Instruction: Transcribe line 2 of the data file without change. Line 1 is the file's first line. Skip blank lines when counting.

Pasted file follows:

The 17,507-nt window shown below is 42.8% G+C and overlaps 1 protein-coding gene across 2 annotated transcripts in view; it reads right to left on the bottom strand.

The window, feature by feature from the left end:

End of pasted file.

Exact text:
The window, feature by feature from the left end: